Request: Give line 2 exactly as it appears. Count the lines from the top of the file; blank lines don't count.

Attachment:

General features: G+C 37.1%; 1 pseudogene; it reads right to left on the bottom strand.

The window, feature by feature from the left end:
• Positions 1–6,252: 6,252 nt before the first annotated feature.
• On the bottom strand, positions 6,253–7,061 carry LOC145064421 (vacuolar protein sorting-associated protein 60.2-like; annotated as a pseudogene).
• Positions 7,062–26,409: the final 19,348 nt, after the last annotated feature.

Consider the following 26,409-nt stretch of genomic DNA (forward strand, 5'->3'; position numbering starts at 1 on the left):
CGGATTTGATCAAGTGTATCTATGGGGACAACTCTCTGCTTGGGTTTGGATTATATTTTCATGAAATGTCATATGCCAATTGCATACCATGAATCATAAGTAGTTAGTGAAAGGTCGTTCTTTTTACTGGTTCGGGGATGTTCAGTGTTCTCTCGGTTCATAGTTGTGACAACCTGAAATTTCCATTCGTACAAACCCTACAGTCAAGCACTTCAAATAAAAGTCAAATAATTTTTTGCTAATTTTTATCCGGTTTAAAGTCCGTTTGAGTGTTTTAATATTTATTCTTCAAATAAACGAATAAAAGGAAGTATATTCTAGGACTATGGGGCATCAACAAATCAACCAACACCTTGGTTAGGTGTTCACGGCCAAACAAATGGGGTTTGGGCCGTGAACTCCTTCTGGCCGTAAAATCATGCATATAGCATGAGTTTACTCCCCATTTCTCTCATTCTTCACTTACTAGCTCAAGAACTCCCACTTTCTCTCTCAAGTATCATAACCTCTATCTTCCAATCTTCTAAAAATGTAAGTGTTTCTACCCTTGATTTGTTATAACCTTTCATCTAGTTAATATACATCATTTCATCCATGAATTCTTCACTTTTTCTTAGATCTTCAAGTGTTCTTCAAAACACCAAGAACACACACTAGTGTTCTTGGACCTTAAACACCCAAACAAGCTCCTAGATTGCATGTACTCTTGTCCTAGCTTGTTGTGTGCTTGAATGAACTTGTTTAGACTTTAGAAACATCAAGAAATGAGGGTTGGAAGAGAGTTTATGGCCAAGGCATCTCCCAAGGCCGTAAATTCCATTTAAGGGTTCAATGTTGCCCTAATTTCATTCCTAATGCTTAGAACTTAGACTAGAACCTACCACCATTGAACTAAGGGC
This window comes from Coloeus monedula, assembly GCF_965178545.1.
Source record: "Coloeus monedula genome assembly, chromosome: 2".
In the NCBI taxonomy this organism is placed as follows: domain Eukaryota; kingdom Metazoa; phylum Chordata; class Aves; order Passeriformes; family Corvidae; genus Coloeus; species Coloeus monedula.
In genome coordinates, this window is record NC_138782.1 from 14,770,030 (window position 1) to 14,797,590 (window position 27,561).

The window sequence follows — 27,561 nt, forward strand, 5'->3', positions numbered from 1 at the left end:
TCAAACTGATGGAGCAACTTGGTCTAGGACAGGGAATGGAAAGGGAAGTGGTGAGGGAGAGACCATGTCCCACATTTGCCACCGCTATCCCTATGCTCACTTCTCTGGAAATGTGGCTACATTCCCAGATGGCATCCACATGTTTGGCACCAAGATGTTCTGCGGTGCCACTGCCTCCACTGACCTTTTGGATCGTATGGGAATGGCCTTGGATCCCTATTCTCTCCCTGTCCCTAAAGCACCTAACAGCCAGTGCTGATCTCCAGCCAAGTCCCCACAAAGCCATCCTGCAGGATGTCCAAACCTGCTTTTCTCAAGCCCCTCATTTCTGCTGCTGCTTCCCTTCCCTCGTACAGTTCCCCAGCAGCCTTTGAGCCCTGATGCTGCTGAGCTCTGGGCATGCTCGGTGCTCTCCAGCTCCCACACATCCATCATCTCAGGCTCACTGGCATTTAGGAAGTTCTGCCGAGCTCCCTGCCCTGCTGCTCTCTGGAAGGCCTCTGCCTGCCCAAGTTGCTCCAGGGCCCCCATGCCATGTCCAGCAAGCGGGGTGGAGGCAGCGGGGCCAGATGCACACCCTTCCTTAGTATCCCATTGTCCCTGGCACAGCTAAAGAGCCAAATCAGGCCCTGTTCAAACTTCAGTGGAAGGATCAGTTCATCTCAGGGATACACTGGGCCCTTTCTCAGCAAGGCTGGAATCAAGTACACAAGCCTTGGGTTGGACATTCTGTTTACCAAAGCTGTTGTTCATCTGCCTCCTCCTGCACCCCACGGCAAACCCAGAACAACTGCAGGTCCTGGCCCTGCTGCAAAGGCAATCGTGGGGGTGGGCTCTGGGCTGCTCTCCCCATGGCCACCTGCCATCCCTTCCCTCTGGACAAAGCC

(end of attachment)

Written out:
The window, feature by feature from the left end: